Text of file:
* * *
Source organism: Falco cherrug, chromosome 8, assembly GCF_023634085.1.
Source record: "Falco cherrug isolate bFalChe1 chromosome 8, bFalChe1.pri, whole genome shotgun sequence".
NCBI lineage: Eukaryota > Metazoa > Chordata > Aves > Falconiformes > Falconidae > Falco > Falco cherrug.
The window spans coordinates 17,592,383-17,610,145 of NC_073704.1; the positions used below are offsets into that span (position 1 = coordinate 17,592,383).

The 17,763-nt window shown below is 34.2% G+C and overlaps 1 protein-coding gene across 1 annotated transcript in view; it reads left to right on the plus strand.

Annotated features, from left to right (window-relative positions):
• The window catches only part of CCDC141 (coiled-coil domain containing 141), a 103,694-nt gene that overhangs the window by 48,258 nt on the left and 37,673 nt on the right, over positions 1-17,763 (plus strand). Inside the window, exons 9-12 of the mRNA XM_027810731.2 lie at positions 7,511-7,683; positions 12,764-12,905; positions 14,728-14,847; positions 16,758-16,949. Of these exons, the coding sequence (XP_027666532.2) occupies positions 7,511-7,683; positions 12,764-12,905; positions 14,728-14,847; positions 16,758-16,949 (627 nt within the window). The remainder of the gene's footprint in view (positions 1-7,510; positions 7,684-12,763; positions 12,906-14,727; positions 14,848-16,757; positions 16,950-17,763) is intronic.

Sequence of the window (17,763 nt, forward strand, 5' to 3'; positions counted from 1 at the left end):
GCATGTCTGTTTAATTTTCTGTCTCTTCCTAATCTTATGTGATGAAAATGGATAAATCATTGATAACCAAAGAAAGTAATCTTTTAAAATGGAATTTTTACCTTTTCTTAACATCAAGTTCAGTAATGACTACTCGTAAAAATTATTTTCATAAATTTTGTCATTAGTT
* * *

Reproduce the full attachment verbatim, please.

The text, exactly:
Source organism: Falco cherrug, chromosome 8, assembly GCF_023634085.1.
Source record: "Falco cherrug isolate bFalChe1 chromosome 8, bFalChe1.pri, whole genome shotgun sequence".
NCBI lineage: Eukaryota > Metazoa > Chordata > Aves > Falconiformes > Falconidae > Falco > Falco cherrug.
The window spans coordinates 17,592,383-17,610,145 of NC_073704.1; the positions used below are offsets into that span (position 1 = coordinate 17,592,383).

The 17,763-nt window shown below is 34.2% G+C and overlaps 1 protein-coding gene across 1 annotated transcript in view; it reads left to right on the plus strand.

Annotated features, from left to right (window-relative positions):
• The window catches only part of CCDC141 (coiled-coil domain containing 141), a 103,694-nt gene that overhangs the window by 48,258 nt on the left and 37,673 nt on the right, over positions 1-17,763 (plus strand). Inside the window, exons 9-12 of the mRNA XM_027810731.2 lie at positions 7,511-7,683; positions 12,764-12,905; positions 14,728-14,847; positions 16,758-16,949. Of these exons, the coding sequence (XP_027666532.2) occupies positions 7,511-7,683; positions 12,764-12,905; positions 14,728-14,847; positions 16,758-16,949 (627 nt within the window). The remainder of the gene's footprint in view (positions 1-7,510; positions 7,684-12,763; positions 12,906-14,727; positions 14,848-16,757; positions 16,950-17,763) is intronic.

Sequence of the window (17,763 nt, forward strand, 5' to 3'; positions counted from 1 at the left end):
GCATGTCTGTTTAATTTTCTGTCTCTTCCTAATCTTATGTGATGAAAATGGATAAATCATTGATAACCAAAGAAAGTAATCTTTTAAAATGGAATTTTTACCTTTTCTTAACATCAAGTTCAGTAATGACTACTCGTAAAAATTATTTTCATAAATTTTGTCATTAGTT